Greater Boston Suburbs

Boston Area Suburb & Visitor Guide

Communicating In Boston

What stereotype of Boston is not complete without a rendition of Pahk-The -Cah-In - Haavaahd - Yaaahd?

The truth is that Boston lingo is so varied and complicated, I have never actually heard an actor be able to nail it verbatim unless they are actually from here (that means you Mark Wahlberg!).

It is first very important to understand that Boston is such an international and sophisticated city, with so many college students, grad students, visiting professors and travelling physicians, that you can spend quite a bit of time here and never actually hear much of a Boston accent.

The second important point to understand is that different areas around Boston have different versions of the accent.  And even within one locale, you can still hear differences.  Someone in the Back Bay will have almost no accent at all, whereas someone from Revere or Saugus, will have a strong accent most likely.  

So, pinpointing someone's hometown from their accent is downright impossible.  I grew up in a metro west suburb and have very little accent at all, yet kids from my town who grew up in a different part of town typically have a more distinct accent.  On the other hand, if I spend all day in a South End bar, I'm bound to be speaking a more gutteral Bostonian when I get through.  In general, a Boston accent drops the R at the end of a word and leaves a long A instead.  So, the word CAR is pronounced as CAAAH.  We even use this formation in words like BEER which can be pronounced BEE-AH.

The second most distinctive feature of the accent is the sound of the first "O" in the word Boston itself.  The "O" sounds like the word "awe" as in awful, awestruck or aw-shucks.  The lips make a perfect "O" shape when making the sound.  This sound is also used in the word "cost", "lost" and similar other words with an "O"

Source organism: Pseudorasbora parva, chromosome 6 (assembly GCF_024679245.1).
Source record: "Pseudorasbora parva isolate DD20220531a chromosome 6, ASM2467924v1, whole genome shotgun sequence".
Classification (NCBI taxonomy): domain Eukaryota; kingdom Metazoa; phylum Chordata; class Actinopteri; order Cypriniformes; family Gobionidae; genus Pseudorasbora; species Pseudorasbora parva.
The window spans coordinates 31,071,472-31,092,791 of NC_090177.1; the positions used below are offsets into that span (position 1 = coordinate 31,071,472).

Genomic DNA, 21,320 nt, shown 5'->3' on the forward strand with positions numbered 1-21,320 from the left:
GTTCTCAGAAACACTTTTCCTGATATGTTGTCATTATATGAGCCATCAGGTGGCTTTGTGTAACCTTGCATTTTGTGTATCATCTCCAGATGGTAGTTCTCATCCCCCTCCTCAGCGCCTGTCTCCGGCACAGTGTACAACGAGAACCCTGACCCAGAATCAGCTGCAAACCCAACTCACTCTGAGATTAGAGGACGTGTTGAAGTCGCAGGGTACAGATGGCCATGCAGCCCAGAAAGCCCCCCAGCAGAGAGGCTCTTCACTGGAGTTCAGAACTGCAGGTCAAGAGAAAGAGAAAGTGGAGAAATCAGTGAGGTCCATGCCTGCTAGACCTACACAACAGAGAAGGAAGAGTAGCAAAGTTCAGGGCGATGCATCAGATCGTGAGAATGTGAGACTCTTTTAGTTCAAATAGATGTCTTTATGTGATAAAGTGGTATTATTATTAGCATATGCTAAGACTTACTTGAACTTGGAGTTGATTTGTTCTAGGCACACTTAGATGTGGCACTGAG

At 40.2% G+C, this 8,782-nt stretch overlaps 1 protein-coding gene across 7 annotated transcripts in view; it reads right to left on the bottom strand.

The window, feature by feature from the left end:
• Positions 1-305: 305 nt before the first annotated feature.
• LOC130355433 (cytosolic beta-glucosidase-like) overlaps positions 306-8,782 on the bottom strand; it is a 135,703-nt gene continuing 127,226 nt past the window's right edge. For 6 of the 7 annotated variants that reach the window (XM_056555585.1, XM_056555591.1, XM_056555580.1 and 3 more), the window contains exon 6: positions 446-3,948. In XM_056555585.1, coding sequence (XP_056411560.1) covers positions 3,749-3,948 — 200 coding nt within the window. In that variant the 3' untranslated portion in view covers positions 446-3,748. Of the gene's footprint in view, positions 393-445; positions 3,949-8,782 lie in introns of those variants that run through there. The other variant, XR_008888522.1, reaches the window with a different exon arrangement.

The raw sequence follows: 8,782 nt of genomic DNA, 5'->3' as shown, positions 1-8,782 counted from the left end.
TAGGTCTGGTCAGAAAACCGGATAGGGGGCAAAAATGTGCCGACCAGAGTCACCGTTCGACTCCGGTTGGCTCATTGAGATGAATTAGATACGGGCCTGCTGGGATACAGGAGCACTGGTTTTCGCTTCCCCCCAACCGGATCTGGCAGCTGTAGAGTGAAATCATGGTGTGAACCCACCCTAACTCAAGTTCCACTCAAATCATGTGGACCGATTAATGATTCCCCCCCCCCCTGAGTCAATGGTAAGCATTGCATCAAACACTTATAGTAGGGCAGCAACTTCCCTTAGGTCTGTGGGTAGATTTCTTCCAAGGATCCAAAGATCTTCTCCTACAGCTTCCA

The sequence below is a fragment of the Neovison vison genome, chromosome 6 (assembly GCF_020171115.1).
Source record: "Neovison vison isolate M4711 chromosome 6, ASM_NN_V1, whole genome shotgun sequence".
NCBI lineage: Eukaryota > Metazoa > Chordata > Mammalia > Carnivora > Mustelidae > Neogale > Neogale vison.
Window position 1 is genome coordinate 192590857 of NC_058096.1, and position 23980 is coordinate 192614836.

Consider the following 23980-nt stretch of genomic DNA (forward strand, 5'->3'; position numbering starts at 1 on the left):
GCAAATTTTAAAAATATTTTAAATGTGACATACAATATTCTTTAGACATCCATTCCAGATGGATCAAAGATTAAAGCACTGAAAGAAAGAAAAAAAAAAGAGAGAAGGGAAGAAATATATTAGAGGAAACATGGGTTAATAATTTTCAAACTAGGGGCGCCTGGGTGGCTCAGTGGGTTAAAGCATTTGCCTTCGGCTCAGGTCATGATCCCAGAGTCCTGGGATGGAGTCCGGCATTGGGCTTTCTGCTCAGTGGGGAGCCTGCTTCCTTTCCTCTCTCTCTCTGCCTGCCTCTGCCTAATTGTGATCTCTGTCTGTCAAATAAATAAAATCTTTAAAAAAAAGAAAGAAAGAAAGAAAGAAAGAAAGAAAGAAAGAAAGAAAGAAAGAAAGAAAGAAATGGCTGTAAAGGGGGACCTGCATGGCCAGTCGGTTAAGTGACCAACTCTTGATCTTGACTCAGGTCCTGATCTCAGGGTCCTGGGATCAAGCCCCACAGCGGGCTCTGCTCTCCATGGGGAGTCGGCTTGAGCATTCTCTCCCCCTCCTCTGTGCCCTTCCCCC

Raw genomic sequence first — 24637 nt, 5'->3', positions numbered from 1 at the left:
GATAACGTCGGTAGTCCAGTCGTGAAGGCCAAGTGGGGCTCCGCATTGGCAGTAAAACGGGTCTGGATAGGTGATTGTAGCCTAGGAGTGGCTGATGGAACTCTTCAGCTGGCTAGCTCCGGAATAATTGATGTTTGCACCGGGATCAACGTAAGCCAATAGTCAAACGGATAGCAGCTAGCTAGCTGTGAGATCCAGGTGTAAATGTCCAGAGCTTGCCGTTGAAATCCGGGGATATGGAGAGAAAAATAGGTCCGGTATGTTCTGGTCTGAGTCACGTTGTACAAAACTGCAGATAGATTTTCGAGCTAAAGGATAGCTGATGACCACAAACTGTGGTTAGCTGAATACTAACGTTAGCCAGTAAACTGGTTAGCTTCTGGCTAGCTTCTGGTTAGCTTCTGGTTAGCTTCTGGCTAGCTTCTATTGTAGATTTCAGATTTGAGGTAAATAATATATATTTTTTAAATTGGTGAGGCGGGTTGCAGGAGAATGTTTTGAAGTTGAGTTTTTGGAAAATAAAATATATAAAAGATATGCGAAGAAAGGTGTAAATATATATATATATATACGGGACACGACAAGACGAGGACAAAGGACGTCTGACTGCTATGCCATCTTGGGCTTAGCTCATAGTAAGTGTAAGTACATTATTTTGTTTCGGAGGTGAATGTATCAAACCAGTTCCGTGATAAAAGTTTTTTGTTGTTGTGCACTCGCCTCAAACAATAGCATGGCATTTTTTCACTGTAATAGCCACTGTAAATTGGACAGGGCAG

The third most distinctive feature of Boston Language is not as much a factor of the accent as a factor of the pronunciation of towns.  For out of towners, it is most helpful to know the proper way to say the names of GREATER BOSTON towns.  Here is a primer:

SAUGUS - SAW - gus (or for a real local SAW - gis)

GLOUCESTER - GLOH - ster (or GLOH - stah)

WORCESTER - There are two pronounciations to this town:

Bostonians - WOOH - ster (note that the WOOH sound is like in WOOD and GOOD, but is shorter as in WHOOSH)

Locals to Worcester Area - WIH - ster

PEABODY - PEA - buh - dee (all one syllable - good luck with that!)

MEDFORD - MEH - fuh  or  MED - fihd (depending on where you are from)

WALTHAM - WALL - tham (tham is said like bam or cram)

TEWKSBURY - TOOHKS - berry

BILLERICA - bill - RIH - cah

DANVERS - DAN - vihs

WABAN - WAH - bin (the WAH sounds like AWE)

DEDHAM - DEAD - um

MILTON - MILT - in

DORCHESTER - DOOAH - chest - uh or DAA - chest - ah (depending on where you are from)

ARLINGTON - AH - ling - ton

NORWOOD - NOa - wood

PLYMOUTH - PLIH - mith

FRAMINGHAM - FRA - MING - HEEam

NEEDHAM - NEED-uhm

Accents aside, we do have many sayings and names for things that will help a visitor.  So, here are some of them:

FOOD & DRINK

jimmies - sprinkles used on ice cream

sub - submarine sandwich which is a hoagie in Philadelphia and a hero sandwich elsewhere

bubbler - water fountain

soda - soda pop (Coke, Pepsi, Sprite, etc)

keggar - keg party

brew - a beer

House of Pizza - A Greek pizza restaurant usually with limited seating (mostly take-out)

 

PLACES

The T - The MBTA subway

The Cape - Cape Cod

The Garden - Boston Garden/TD Banknorth Garden (where the Celtics and Bruins play)

Southie - South Boston (not the south end)

The Common - Boston Common

 

 

OTHERS

Wicked - means very.  We often say "wicked good' (very good) or "wicked smart" (pronounced as 'wicked smaaahht).

Piss-ah - means cool or fun.

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